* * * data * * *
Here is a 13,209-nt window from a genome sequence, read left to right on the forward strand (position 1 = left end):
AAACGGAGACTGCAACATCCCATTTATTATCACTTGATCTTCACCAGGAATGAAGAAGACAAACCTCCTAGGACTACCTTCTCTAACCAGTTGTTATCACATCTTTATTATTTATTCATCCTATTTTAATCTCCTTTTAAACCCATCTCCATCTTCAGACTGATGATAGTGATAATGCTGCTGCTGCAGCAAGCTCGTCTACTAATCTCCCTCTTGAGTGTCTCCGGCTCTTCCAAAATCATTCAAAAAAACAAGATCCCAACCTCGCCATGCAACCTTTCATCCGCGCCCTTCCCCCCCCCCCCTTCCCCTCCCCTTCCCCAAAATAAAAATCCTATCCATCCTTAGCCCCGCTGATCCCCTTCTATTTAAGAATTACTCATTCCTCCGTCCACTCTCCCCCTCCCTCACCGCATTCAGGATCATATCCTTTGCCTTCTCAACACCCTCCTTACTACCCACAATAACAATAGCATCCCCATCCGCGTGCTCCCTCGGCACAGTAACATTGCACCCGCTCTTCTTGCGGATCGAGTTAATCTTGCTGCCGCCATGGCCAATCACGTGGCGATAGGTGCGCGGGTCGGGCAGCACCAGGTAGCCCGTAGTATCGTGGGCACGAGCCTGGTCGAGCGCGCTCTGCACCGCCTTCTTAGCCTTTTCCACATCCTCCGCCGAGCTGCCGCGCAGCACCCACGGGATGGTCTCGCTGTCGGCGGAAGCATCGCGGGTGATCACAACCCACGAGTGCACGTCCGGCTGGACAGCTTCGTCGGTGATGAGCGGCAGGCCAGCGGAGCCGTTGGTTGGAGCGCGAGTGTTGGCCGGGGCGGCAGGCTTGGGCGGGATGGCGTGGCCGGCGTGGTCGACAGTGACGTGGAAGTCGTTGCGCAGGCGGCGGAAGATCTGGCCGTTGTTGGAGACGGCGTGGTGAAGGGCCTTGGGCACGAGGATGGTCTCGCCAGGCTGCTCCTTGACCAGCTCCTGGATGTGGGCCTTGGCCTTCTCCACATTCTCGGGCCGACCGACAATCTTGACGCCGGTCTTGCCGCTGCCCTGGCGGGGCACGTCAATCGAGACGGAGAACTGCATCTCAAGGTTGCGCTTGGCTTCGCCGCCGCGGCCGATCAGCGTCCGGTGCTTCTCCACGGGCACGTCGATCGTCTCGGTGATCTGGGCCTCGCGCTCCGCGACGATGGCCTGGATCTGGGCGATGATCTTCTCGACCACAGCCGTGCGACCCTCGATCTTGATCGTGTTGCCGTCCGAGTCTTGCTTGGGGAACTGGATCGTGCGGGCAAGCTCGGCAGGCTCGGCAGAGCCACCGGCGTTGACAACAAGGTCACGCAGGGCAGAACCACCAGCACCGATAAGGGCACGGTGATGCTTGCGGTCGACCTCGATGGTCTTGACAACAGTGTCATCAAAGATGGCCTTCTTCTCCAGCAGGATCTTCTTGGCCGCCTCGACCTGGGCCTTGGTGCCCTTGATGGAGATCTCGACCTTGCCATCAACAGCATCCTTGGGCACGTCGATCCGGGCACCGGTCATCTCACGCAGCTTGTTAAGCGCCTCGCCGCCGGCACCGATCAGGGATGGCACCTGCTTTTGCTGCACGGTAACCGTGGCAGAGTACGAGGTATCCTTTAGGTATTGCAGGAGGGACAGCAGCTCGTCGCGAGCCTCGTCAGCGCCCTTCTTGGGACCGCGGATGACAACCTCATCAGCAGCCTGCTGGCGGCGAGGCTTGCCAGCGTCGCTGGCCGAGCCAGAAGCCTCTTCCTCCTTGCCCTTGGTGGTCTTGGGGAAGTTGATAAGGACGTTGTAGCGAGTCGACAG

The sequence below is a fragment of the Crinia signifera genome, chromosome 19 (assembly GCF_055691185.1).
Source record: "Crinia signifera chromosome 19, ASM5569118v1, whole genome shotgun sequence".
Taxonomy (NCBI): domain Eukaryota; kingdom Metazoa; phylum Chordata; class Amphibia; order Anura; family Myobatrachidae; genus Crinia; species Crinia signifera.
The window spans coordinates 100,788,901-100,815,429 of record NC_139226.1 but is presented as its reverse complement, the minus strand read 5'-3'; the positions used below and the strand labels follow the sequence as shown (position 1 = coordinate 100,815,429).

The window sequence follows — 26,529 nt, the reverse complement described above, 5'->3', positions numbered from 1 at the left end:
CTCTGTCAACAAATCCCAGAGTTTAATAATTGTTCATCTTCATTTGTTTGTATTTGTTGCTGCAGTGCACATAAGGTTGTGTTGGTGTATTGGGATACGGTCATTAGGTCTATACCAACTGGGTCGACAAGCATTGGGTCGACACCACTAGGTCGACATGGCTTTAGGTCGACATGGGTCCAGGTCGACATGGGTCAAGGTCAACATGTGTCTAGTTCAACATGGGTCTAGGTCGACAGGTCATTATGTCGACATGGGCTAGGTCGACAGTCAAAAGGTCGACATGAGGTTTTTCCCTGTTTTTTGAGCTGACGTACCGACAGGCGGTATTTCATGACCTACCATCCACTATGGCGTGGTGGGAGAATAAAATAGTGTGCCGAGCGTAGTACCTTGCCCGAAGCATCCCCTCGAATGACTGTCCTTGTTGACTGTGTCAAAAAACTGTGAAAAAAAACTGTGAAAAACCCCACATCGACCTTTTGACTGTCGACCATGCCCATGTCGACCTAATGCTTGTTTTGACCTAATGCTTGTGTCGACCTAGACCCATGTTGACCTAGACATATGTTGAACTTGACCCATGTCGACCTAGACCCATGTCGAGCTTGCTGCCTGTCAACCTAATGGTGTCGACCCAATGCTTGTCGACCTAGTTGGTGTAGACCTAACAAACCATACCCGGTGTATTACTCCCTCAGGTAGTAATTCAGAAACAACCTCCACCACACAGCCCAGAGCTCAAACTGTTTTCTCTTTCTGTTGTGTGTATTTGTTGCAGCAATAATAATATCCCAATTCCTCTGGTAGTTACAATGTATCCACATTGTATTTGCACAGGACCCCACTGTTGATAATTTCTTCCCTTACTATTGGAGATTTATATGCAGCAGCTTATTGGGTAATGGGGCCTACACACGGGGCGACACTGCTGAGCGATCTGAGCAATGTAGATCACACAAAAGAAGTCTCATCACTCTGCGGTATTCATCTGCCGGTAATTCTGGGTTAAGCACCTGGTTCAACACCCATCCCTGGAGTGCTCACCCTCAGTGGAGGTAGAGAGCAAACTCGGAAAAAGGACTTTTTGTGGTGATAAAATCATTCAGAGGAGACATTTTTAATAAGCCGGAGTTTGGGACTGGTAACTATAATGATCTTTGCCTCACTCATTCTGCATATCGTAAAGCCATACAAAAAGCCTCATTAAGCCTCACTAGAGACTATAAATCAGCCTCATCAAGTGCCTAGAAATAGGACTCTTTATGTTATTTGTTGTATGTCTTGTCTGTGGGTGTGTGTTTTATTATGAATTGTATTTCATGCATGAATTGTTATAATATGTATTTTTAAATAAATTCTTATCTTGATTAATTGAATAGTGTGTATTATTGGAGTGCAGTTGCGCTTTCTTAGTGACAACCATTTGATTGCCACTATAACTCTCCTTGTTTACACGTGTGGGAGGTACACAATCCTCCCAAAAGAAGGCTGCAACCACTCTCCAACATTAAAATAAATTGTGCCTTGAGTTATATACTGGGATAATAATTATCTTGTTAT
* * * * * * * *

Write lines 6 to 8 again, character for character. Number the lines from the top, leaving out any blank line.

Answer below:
The window spans coordinates 100,788,901-100,815,429 of record NC_139226.1 but is presented as its reverse complement, the minus strand read 5'-3'; the positions used below and the strand labels follow the sequence as shown (position 1 = coordinate 100,815,429).

The window sequence follows — 26,529 nt, the reverse complement described above, 5'->3', positions numbered from 1 at the left end:
CTCTGTCAACAAATCCCAGAGTTTAATAATTGTTCATCTTCATTTGTTTGTATTTGTTGCTGCAGTGCACATAAGGTTGTGTTGGTGTATTGGGATACGGTCATTAGGTCTATACCAACTGGGTCGACAAGCATTGGGTCGACACCACTAGGTCGACATGGCTTTAGGTCGACATGGGTCCAGGTCGACATGGGTCAAGGTCAACATGTGTCTAGTTCAACATGGGTCTAGGTCGACAGGTCATTATGTCGACATGGGCTAGGTCGACAGTCAAAAGGTCGACATGAGGTTTTTCCCTGTTTTTTGAGCTGACGTACCGACAGGCGGTATTTCATGACCTACCATCCACTATGGCGTGGTGGGAGAATAAAATAGTGTGCCGAGCGTAGTACCTTGCCCGAAGCATCCCCTCGAATGACTGTCCTTGTTGACTGTGTCAAAAAACTGTGAAAAAAAACTGTGAAAAACCCCACATCGACCTTTTGACTGTCGACCATGCCCATGTCGACCTAATGCTTGTTTTGACCTAATGCTTGTGTCGACCTAGACCCATGTTGACCTAGACATATGTTGAACTTGACCCATGTCGACCTAGACCCATGTCGAGCTTGCTGCCTGTCAACCTAATGGTGTCGACCCAATGCTTGTCGACCTAGTTGGTGTAGACCTAACAAACCATACCCGGTGTATTACTCCCTCAGGTAGTAATTCAGAAACAACCTCCACCACACAGCCCAGAGCTCAAACTGTTTTCTCTTTCTGTTGTGTGTATTTGTTGCAGCAATAATAATATCCCAATTCCTCTGGTAGTTACAATGTATCCACATTGTATTTGCACAGGACCCCACTGTTGATAATTTCTTCCCTTACTATTGGAGATTTATATGCAGCAGCTTATTGGGTAATGGGGCCTACACACGGGGCGACACTGCTGAGCGATCTGAGCAATGTAGATCACACAAAAGAAGTCTCATCACTCTGCGGTATTCATCTGCCGGTAATTCTGGGTTAAGCACCTGGTTCAACACCCATCCCTGGAGTGCTCACCCTCAGTGGAGGTAGAGAGCAAACTCGGAAAAAGGACTTTTTGTGGTGATAAAATCATTCAGAGGAGACATTTTTAATAAGCCGGAGTTTGGGACTGGTAACTATAATGATCTTTGCCTCACTCATTCTGCATATCGTAAAGCCATACAAAAAGCCTCATTAAGCCTCACTAGAGACTATAAATCAGCCTCATCAAGTGCCTAGAAATAGGACTCTTTATGTTATTTGTTGTATGTCTTGTCTGTGGGTGTGTGTTTTATTATGAATTGTATTTCATGCATGAATTGTTATAATATGTATTTTTAAATAAATTCTTATCTTGATTAATTGAATAGTGTGTATTATTGGAGTGCAGTTGCGCTTTCTTAGTGACAACCATTTGATTGCCACTATAACTCTCCTTGTTTACACGTGTGGGAGGTACACAATCCTCCCAAAAGAAGGCTGCAACCACTCTCCAACATTAAAATAAATTGTGCCTTGAGTTATATACTGGGATAATAATTATCTTGTTAT